MAQ T20 International Cricket Tournament

A potential Field of Dreams

At a cost of $71 million - including $47 million for Main Event Field - the project was funded by public money in Lauderhill, a city in one of America's most diverse counties that is a short drive inland from Miami

Jason Dasey

May 8, 2008

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Central Broward Regional Park in south Florida is aiming to be a prime USA cricketing destination © CCUSA
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It's the brand new stadium they're hoping will turn out to be cricket's Field of Dreams in the United States. The president of Cricket Canada says it could become the spiritual home for the sport in North America while it reminds former West Indies batsman Lawrence Rowe of Trelawny, the Jamaican venue that hosted the opening ceremony of the 2007 ICC World Cup.

From unlikely beginnings, Central Broward Regional Park in Lauderhill, south Florida is aiming to be a prime USA cricketing destination. It will stage four ambitious Twenty20 weekends in 2008, starting with the MAQ T20 International Cricket Tournament from May 23-25 organised by Cricket Council USA (CCUSA).

These will be the first cricket matches at Central Broward, an all-purpose stadium that was opened in November last year. "While they play other sports on the ground, everything about it - from its circular dimension to the lighting - is directed towards cricket," said Nino DiLoreto, Director of Media for CCUSA.

Built on land once zoned for industrial use, the stadium is simply known as Main Event Field. It sits inside a larger park that also contains two artificial turf fields, tennis and basketball courts plus an aquatic centre with pools and slides.

At a cost of $71 million - including $47 million for Main Event Field - the project was funded by public money in Lauderhill, a city in one of America's most diverse counties that is a short drive inland from Miami.

The park is located on the crossroads of Route 441 and Sunrise Boulevard, an area nicknamed Jamaica Hill because of its Caribbean shops, restaurants and businesses. Rowe, 59, voted one of Jamaica's five best cricketers of all time, has lived nearby for almost a quarter of a century.

He will coach the West Indies All-Stars team in the MAQ T20 International Tournament and tested out the stadium and its lights by facing a few balls in the middle. "I'd been there before but it was the first time I got out on to the pitch," Rowe said. "They need to do a few more things in the next couple of weeks, but it's decent... a very reasonable stadium.

"Some parts of it and its configuration remind me of Trelawny, on the north coast of Jamaica." Trelawny's Greenfield stadium hosted several warm-up matches for the 2007 ICC World Cup plus the opening ceremony.

The grounds are of similar size: Greenfield with a capacity of 25,000, compared to 20,000 for Central Broward, which has a 5000-seat stadium and grassy areas capable of holding an additional 15,000 spectators.

Ben Sennik, president of the Canada Cricket Association - Canada will provide the fourth team for the tournament - toured the venue last week. "We believe the stadium could be the Mecca of cricket in North America," Sennik said. "The Twenty20 concept is tailor-made for Canada and the United States."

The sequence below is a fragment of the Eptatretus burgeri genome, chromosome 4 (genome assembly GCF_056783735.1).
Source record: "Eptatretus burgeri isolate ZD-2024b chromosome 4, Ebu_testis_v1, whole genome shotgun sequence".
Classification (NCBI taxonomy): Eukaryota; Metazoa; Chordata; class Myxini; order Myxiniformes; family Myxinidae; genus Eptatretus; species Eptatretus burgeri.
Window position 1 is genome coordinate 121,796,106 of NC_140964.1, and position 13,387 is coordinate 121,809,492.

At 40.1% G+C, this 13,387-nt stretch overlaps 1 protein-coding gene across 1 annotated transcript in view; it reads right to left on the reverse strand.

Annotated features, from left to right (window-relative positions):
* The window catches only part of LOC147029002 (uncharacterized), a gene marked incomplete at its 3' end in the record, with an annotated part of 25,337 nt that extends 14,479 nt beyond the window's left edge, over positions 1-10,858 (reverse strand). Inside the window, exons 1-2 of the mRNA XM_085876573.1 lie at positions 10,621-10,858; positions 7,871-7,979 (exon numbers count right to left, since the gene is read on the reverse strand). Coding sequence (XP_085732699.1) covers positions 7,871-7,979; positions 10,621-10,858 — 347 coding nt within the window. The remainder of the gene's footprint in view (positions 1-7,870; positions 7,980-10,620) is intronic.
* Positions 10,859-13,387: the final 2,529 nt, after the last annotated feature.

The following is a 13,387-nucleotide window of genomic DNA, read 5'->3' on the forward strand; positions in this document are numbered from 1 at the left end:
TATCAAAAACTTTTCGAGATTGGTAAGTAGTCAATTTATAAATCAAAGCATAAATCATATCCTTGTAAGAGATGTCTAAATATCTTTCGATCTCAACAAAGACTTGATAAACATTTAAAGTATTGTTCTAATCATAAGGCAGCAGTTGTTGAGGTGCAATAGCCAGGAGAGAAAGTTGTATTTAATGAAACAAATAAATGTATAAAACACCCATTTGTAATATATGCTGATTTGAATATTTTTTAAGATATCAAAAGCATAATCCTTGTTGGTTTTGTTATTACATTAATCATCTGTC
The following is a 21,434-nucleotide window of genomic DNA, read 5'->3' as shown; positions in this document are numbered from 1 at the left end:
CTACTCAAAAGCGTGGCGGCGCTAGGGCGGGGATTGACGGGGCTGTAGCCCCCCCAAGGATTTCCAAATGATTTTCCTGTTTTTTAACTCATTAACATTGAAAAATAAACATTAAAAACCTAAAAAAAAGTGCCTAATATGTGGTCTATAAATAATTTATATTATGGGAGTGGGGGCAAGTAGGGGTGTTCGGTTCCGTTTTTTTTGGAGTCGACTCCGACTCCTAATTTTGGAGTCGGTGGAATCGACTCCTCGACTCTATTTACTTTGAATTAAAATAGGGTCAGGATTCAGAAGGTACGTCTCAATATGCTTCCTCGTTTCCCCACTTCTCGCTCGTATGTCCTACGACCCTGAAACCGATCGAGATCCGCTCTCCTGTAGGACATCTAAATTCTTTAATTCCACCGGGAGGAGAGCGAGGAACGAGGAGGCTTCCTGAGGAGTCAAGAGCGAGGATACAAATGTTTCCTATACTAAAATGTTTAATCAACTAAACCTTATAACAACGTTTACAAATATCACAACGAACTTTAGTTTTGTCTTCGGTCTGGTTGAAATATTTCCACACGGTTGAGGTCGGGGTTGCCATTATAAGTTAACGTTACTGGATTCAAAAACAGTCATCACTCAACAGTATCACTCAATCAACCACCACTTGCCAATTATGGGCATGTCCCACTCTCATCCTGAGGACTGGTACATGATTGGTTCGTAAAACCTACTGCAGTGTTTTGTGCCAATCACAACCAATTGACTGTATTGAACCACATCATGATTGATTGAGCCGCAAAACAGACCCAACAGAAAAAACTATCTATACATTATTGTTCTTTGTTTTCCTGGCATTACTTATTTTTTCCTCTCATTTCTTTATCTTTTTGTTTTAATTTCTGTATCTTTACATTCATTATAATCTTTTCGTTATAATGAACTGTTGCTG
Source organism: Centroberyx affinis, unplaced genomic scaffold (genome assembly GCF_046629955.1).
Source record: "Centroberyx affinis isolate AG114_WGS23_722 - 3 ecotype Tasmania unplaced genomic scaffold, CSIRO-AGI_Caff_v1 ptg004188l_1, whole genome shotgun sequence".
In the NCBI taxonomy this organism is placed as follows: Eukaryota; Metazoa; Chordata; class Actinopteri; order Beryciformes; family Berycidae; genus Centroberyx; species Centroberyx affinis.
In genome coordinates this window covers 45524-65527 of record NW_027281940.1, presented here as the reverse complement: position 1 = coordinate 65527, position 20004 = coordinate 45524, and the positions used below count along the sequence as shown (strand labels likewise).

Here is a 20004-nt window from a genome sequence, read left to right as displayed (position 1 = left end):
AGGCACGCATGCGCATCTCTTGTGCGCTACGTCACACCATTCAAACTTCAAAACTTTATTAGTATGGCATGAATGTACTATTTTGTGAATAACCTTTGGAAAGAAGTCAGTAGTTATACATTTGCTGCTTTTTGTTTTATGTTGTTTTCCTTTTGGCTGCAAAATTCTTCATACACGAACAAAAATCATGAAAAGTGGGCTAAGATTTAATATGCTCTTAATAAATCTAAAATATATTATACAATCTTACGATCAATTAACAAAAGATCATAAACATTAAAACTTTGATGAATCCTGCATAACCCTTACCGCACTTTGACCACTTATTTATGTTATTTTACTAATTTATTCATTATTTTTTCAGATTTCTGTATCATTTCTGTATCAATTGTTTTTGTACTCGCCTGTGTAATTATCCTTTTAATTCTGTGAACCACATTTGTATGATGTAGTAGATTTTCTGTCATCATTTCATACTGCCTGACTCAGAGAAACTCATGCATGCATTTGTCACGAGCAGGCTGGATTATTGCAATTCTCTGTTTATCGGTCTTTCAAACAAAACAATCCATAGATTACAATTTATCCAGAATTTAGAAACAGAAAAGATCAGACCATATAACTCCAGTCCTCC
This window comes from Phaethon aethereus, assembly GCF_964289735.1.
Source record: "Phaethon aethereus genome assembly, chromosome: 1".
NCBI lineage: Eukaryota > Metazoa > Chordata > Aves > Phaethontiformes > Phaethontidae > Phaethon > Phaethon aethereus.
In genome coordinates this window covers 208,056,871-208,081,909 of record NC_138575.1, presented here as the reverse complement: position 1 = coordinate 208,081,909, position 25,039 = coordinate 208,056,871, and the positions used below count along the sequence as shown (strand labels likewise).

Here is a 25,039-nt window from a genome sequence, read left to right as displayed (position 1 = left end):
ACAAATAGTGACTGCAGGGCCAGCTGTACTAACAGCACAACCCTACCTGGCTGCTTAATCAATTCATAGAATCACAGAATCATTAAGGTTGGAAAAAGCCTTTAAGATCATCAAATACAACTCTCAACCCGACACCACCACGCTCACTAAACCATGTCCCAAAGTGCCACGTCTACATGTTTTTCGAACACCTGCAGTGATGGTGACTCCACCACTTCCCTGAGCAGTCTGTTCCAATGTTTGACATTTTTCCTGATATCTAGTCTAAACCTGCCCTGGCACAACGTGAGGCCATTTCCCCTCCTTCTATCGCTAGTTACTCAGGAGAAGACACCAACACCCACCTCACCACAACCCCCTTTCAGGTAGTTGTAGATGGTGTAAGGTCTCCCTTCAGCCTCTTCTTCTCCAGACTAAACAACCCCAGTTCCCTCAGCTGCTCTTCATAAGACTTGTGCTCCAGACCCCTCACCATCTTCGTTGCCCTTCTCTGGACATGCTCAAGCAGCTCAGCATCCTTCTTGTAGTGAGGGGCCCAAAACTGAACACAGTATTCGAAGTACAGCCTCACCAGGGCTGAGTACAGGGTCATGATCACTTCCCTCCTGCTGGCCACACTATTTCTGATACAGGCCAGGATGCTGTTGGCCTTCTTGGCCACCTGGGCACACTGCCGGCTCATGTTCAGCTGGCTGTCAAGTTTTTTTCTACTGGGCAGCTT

The support of the official cricket body of Canada, a participant in the last two ICC World Cups, is seen as crucial as CCUSA looks to establish itself and its tournaments, funded by the millionaire local businessman, Mahammad "MAQ" Qureshi.

Former Test captains Javed Miandad, Mohammad Azharuddin and Richie Richardson will get the ball rolling by leading respective All-Star sides later this month. But while the big three have unquestioned drawing power within the expatriate community, it remains to be seen if they'll still be able to produce the high quality of cricket fitting for a captive, new market. Rowe will be linking up in the West Indies All-Stars with Richardson and other former internationals including Ricardo Powell, Philo Wallace, Stuart Williams, Franklyn Rose and Courtney Browne.

 
 
These will be the first cricket matches at Central Broward, an all-purpose stadium that was opened in November last year. Built on land once zoned for industrial use, the stadium is simply known as Main Event Field. It sits inside a larger park that also contains two artificial turf fields, tennis and basketball courts plus an aquatic centre with pools and slides
 

Rowe settled in the United States in 1983 after leading a West Indies squad on a rebel tour of South Africa. He left his native Jamaica when the nation's Minister for Sport said he couldn't guarantee the rebels' safety on their return home.

Having observed the many fits and starts of US cricket over the past 25 years, did Rowe ever think he would ever see the completion of a venue like the one being described as North America's first, custom-built, cricket stadium? "I always thought it would happen some day," he says. "Some things still need to be put right but it should be OK."

In the popular 1989 Hollywood movie, 'Field of Dreams', Kevin Costner plays Ray, an Iowa farmer who builds a baseball field over his corn crops after hearing a voice in his head so that famous former players like "Shoeless" Joe Jackson could come back to play.

Now the likes of Azharuddin, Miandad and Richardson - plus the enigmatic Rowe - will be gathering to make unlikely appearances at the cricketing equivalent in suburban south Florida.

"If you build it, they will come", the voice told Ray before he constructed his celestial baseball diamond in 'Field of Dreams'. It could also be the motto at the start of a surprising new chapter in American cricket.

Jason Dasey ( www.jasondasey.com ) is a host of Cricinfo SportsCenter and two international editions of SportsCenter on ESPN

© ESPN Sports Media Ltd.

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